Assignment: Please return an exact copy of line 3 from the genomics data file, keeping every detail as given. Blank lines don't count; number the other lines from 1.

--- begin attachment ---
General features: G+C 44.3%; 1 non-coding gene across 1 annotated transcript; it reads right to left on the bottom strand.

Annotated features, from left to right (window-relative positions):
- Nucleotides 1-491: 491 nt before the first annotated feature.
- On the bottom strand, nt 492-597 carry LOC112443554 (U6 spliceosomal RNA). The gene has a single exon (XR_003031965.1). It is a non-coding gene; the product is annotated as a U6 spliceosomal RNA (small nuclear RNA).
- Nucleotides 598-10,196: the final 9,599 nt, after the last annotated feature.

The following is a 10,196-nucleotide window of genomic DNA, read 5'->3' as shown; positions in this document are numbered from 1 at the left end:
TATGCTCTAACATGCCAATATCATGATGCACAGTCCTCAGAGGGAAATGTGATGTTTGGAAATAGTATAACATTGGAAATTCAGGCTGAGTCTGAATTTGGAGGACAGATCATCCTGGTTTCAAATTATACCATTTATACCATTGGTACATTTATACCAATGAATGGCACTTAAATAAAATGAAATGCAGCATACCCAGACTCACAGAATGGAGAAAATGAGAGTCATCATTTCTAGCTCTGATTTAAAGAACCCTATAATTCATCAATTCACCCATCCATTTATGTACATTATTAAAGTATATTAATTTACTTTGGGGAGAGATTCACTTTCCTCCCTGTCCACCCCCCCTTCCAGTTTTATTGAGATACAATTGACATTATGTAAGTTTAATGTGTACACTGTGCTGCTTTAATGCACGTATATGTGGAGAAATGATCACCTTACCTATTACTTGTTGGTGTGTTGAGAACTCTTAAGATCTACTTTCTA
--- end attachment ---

- Nucleotides 1-491: 491 nt before the first annotated feature.